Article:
If Herb Alpert, circa 1968, had auditioned for The Voice, it’s not a stretch to imagine Blake Shelton commenting, “Sorry Herb. Just because you have a voice, doesn’t mean you have the voice.” Herb’s best musical instrument may have been his trumpet, but his vocals on the Burt Bacharach and Hal David composition “This Guy’s in Love With You” prove if the record-buying public buys the singer’s sincerity, they’ll buy the record—even if was just a demo (demonstration) take.
In Bacharach’s 2013 memoir, Anyone Who Had a Heart, Herb said, “Burt wrote the arrangement for ‘This Guy’s in Love with You’ and he was in the studio when we cut it at Gold Star Recording. In the studio, I’m the opposite of Burt. He is a perfectionist who likes everything to sound exactly the way he hears it in his heart. I close my eyes and I’m from the feel-it school. If it feels right, I stop. So we had the track and I wanted to see whether my voice would sound good on it. A bunch of the singers and Burt were in the control room while I was doing a demo of the vocal. I did one take and went back into the control room and they all looked at me and said, ‘Don’t touch it.’ I said, ‘What do you mean, don’t touch it? That’s just the demo.’ Burt said, ‘Don’t touch it, man. It sounds great.’ I touched up a couple of things here and there but that was the take.”
This take took the song to #1 for four weeks in 1968 and has plucked many a heartstring since, including Noel Gallagher’s. Noel noted he “pinched the chords from the song” and used them on Oasis’ “Half the World Away.”
But this wasn’t the only demo song that shot to the top. The Angels’ “My Boyfriend’s Back” was meant for The Shirelles only for the Angels to beat them to the punch. The demo even featured future Black Sabbath’s Ronnie Dio on trumpet. The song, about a guy coming back to his girlfriend’s hometown to possibly do some bodily damage to a persistent pest of his gal pal, was #1 for three weeks in 1963.
The Angels’ version was so spot-on that it doesn’t sound like a demo. Then there are some songs that have all the earmarks of a demo, as was the case of Tommy James’ “Hanky Panky.”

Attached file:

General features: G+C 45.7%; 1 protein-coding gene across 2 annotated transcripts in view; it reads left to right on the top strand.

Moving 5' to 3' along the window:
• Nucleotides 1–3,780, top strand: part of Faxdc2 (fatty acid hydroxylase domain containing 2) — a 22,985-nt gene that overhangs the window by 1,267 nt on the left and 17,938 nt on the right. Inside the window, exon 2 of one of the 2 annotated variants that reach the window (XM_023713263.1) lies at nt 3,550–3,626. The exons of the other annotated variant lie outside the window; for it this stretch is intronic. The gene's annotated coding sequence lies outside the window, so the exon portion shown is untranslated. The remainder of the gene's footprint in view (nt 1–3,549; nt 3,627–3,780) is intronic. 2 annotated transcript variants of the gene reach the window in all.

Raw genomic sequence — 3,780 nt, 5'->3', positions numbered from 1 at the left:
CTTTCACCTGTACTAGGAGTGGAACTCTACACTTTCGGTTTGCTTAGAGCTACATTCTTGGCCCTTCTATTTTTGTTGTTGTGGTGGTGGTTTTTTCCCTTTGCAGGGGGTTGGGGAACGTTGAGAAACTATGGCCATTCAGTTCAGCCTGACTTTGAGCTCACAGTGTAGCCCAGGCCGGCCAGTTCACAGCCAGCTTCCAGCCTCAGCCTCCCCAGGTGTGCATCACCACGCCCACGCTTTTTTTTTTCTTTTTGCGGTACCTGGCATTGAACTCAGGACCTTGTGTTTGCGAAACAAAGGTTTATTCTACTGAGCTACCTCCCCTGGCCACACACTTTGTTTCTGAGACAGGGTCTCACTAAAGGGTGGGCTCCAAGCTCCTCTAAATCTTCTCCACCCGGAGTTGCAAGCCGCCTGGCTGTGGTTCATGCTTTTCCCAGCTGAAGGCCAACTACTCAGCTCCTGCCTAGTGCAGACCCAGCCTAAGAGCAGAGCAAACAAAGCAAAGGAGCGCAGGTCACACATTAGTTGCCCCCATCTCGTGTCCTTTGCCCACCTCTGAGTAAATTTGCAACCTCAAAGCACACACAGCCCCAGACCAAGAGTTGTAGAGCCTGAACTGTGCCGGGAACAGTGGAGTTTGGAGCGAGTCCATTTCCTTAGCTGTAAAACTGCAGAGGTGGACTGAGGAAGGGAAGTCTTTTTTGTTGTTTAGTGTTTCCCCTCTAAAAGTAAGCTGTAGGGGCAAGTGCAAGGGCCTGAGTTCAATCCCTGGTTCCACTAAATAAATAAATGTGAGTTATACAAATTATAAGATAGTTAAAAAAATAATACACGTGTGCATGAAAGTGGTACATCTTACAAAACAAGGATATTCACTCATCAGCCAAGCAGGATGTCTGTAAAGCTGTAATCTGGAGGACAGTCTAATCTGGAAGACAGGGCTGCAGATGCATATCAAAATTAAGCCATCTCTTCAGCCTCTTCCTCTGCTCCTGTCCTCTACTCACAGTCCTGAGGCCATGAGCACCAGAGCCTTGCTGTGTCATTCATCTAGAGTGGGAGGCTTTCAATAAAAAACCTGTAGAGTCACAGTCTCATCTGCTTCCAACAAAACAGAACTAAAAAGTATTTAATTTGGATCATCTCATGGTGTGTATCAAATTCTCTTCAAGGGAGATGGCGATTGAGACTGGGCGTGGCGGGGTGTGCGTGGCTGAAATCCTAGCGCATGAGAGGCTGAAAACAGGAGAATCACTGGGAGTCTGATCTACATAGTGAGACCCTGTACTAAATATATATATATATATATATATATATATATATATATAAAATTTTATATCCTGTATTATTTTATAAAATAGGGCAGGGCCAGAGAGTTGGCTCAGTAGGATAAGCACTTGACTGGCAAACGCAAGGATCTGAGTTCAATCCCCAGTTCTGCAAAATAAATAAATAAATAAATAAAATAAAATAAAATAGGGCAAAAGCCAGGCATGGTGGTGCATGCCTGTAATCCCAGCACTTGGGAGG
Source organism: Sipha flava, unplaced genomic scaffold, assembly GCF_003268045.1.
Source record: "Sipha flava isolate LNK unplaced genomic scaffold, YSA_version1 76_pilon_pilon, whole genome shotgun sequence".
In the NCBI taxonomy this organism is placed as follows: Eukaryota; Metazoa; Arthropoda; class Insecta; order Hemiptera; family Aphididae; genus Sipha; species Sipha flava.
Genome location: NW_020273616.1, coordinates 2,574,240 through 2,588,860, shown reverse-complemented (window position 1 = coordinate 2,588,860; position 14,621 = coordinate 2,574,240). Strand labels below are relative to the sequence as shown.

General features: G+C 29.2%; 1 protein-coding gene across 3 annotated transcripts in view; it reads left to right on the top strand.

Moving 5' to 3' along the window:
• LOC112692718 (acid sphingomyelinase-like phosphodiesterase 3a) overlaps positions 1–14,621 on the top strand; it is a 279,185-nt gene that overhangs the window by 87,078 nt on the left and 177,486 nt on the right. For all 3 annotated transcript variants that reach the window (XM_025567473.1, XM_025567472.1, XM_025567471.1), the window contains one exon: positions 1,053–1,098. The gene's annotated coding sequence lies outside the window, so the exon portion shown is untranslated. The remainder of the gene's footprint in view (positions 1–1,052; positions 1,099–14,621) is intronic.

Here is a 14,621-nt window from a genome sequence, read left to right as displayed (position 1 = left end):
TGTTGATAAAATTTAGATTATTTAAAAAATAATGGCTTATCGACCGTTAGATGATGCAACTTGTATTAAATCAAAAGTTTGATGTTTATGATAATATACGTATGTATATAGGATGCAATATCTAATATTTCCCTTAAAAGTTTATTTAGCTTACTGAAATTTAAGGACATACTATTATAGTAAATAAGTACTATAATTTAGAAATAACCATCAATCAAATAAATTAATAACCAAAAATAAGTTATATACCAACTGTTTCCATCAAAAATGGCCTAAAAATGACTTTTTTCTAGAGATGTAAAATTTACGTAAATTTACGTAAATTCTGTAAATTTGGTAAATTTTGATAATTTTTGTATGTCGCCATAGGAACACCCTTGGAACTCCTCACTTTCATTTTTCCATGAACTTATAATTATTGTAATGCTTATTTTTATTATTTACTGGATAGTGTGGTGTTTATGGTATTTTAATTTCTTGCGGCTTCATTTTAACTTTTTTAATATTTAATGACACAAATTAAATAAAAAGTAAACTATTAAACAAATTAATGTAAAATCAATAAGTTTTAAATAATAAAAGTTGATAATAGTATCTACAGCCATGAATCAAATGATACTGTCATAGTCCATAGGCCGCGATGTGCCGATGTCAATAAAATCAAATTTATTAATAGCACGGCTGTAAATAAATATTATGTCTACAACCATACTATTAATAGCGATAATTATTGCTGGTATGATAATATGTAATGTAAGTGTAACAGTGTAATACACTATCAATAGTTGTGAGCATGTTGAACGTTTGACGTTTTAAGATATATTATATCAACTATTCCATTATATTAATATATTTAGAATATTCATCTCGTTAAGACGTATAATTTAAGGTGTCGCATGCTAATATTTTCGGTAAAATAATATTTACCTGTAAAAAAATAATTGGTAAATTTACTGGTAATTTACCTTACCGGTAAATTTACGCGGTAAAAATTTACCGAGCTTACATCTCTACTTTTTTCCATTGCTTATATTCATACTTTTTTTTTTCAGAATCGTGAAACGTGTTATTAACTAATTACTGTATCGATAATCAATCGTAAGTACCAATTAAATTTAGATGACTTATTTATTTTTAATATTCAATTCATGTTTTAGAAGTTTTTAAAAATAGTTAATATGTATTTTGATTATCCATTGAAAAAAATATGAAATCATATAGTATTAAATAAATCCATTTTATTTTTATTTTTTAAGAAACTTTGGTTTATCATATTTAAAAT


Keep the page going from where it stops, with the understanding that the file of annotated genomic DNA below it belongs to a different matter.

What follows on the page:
James recalled his one-and-done take: “The amazing thing is we did not re-record the song. I don’t think anybody can record a song that bad and make it sound good. It had to sound amateurish like that. I think if we’d fooled with it too much we’d have fouled it up.”
That demo-turned-hit was the stepping stone to a career, as was the case for many hitmakers (i.e. Tony Orlando of Dawn, Ron Dante of the Archies) who toiled anonymously as demo singers. Dionne Warwick’s voice peddled Bacharach and David’s pop product and Carole King demoed numerous compositions written by her and her then-husband, Gerry Goffin.
One Dionne Warwick demo (“It’s Love That Really Counts”) was later recorded by Scepter label’s The Shirelles, and heard by Scepter President, Florence Greenberg. She wisely advised Bacharach, “Forget the song, get the girl!”
But some demo singers never make a big splash, their demos acting as “vocal guides.” Ben Wiseman, who wrote 57 songs for Elvis Presley, stated: “After completing each song, I would make a demonstration record, using a singer that could copy Elvis’ sound. One of the first demo singers I hired was Otis Blackwell.”
Blackwell, who didn’t fancy the singing life, wrote more than a thousand songs, including “Great Balls of Fire,” “Breathless” and “Return to Sender.” In Ken Sharp’s 2006 book, Writing for the King, Blackwell recalled: “On Christmas Eve in ‘55, I was standing outside the Brill Building with no hat and holes in my shoes. Leroy Kirkland, the arranger who worked with Screamin’ Jay Hawkins, asked if I had any songs. I said, ‘Yeah, I’m trying to get some Christmas money.’ He took me to [music publishing company] Shalimar Music. I was surprised when I later heard Elvis’ ‘Don’t Be Cruel’ because it was just like I had done the demo.”
On a January 10, 1984 appearance on Late Night With David Letterman, Blackwell said he sold “Don’t Be Cruel” and five other songs to Shalimar Music for $150 in advance money. Later asked if he felt funny about Elvis so closely imitating his “Don’t Be Cruel” demo, Blackwell replied, “I felt funny the first time but after he sold 4 million, I didn’t.”
Photo: Tommy James and the Shondells. Roulette Records, Public domain, via Wikimedia Commons